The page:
How will you address crime in your district? Well, the first step to addressing crime is ensuring that we have a police force that is well trained to deescalate tense situations and approach diverse groups of people. Law enforcement begins with relationship building over the long term, developing trust with the people served. 

But this type of work is difficult. To keep the best officers in the field, we need to increase pay to help reduce turnover and make the field more competitive. 

To recap, we need well paid officers who stay in the field for a long time developing healthy relationship with all the communities they serve.

How will you address affordable housing? Affordable housing can be addressed through a variety of tactics, but the one I feel has the most promise is putting forth regulatory changes which can help get land zoned for smaller, more affordable, housing (really focused on sub-900 sq. ft homes). The goal should be helping residents purchase their own homes and build wealth, but this is simply unattainable for many when a large majority of homes in our area are large and expensive.

How will you address environmental concerns in your district?: The two primary environmental concerns we have in Brevard and Indian River are a) the Indian River Lagoon and b) Climate Change. 

Regarding the Indian River Lagoon, the job of the state legislator should be to acquire state funding to support restoration efforts of the lagoon and to help pass legislation that would prevent harmful chemicals (such as fertilizers) from getting into the lagoon to begin with.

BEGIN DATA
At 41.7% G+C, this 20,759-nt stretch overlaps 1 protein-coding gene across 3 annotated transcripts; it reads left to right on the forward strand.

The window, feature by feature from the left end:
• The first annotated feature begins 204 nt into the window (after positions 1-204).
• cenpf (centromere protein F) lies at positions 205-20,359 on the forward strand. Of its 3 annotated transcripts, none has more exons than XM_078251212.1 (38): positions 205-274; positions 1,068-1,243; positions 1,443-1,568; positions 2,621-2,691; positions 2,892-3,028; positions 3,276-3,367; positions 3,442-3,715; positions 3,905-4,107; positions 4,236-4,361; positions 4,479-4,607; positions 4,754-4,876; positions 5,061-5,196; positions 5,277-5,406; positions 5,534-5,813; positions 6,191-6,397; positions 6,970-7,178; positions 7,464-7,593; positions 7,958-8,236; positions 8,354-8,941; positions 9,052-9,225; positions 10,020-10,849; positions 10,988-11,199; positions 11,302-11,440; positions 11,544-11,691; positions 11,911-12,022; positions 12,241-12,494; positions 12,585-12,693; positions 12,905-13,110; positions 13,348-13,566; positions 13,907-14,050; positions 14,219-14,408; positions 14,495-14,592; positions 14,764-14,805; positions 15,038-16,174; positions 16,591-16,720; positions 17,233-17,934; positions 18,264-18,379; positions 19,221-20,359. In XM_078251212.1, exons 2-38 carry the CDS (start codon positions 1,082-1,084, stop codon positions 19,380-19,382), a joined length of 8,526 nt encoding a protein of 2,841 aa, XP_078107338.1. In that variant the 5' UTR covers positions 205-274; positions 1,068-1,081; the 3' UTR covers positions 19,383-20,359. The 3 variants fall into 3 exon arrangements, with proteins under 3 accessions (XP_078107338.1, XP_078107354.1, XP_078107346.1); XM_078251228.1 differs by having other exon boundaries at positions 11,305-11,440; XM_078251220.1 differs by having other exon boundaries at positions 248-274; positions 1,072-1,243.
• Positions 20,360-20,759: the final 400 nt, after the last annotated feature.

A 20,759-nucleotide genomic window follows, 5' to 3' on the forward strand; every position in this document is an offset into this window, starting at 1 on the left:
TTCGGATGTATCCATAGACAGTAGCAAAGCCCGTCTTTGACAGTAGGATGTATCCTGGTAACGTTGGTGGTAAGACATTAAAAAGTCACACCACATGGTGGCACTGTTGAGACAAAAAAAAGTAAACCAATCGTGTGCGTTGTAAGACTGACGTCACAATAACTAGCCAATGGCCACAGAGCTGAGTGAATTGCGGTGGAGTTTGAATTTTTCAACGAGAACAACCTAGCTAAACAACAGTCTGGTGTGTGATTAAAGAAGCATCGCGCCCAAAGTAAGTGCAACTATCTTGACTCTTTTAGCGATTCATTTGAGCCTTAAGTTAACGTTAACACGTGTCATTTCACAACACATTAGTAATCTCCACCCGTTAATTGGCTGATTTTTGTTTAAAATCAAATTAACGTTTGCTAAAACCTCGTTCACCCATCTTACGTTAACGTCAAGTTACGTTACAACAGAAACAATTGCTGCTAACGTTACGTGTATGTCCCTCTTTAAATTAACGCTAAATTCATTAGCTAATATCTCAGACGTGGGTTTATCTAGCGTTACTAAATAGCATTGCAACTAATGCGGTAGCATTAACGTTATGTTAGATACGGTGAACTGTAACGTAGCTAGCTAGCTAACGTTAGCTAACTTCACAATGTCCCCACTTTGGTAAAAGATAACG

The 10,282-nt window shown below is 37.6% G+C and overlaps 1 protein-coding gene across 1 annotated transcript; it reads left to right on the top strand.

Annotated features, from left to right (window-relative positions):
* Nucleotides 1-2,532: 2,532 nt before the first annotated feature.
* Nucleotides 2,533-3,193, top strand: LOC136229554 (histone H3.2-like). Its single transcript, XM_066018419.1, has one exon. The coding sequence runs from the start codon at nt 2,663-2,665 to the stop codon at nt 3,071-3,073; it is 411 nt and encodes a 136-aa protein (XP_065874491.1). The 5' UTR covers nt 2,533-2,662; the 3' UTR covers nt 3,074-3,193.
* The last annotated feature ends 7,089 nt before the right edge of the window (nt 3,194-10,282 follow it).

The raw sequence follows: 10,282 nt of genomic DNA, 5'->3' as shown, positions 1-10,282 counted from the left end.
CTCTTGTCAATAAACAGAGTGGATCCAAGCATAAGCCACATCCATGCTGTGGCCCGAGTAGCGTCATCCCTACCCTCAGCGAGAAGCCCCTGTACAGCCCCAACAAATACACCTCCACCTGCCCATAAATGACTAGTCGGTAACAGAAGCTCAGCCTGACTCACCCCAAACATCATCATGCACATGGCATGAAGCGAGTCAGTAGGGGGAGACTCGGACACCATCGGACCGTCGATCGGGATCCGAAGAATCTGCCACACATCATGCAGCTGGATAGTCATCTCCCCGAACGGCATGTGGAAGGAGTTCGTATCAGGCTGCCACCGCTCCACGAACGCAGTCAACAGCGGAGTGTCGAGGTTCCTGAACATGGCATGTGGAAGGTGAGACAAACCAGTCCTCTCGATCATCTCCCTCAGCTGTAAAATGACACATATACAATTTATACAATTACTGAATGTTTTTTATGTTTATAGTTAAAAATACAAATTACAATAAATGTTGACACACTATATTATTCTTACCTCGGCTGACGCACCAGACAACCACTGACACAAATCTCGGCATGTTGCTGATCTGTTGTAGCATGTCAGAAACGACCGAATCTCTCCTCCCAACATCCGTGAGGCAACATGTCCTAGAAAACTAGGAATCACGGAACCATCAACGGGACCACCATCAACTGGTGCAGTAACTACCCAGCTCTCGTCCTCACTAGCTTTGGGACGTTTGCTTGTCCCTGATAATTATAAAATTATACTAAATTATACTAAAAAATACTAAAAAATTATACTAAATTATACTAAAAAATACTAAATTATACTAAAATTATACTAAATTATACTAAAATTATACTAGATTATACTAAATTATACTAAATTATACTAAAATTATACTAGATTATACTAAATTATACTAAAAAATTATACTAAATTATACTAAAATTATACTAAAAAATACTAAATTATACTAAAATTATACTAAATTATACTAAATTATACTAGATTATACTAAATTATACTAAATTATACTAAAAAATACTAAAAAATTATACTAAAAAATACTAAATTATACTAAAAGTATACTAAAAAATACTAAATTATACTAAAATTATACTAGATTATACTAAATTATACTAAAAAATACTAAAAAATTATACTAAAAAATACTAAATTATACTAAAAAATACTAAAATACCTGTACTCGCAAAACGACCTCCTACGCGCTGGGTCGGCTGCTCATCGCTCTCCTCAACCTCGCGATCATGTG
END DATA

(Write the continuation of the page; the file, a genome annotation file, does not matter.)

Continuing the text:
Regarding Climate Change, our District should do its part to reduce emissions and generate money in the local economy through installing more sources of renewable energy, primarily solar panels. State subsidies that reduce the cost of solar panels and electric vehicles would help in this effort.

Why are you a better choice than your opponents: My opponent has been affiliated with state politics for a number of years, and though she has done some good work in acquiring money for the Indian River Lagoon, she has not been an avid voice for educators in our area. Moreover, she is funded largely by organizations that I don’t feel should have a say in our politics (car companies, tobacco companies, PACs, etc.). 

My campaign is funded entirely by small donations from local residents. No, we likely won’t raise nearly as much money as our opponent, but at least we will be financially tied to the people we serve and no one else.

What is your past political experience:

I have no past political experience, but that is something I believe serves me as a strength at this time.

Opponents and the media research public records, police reports, credit information and do other background checks in an effort to discover tax liens, lawsuits, arrest records and other unfortunate things. Are there any issues your opponent could use against you that you wish to disclose:

I was given Saturday School when I was in eighth grade. It was rough.

Are there any other comments you’d like to make? Let me be clear, I am running as an unheard of NPA candidate with funding only coming from small donations, and I’m up against a millionaire republican with plenty of name recognition and in a district generally considered “red”. 

On paper, I should lose. 

But I believe that we can do better for our communities, primarily by leading discourse that brings people together instead of pulling people apart. Moreover, I will fight for our education system which serves all of us, whether directly or indirectly. 

That is something worth the fight.

Please list any websites or social media links to your campaign if you have any:

Instagram: phillipsnyder2020
Twitter: @philsnyder2020
Facebook: Phillip Snyder (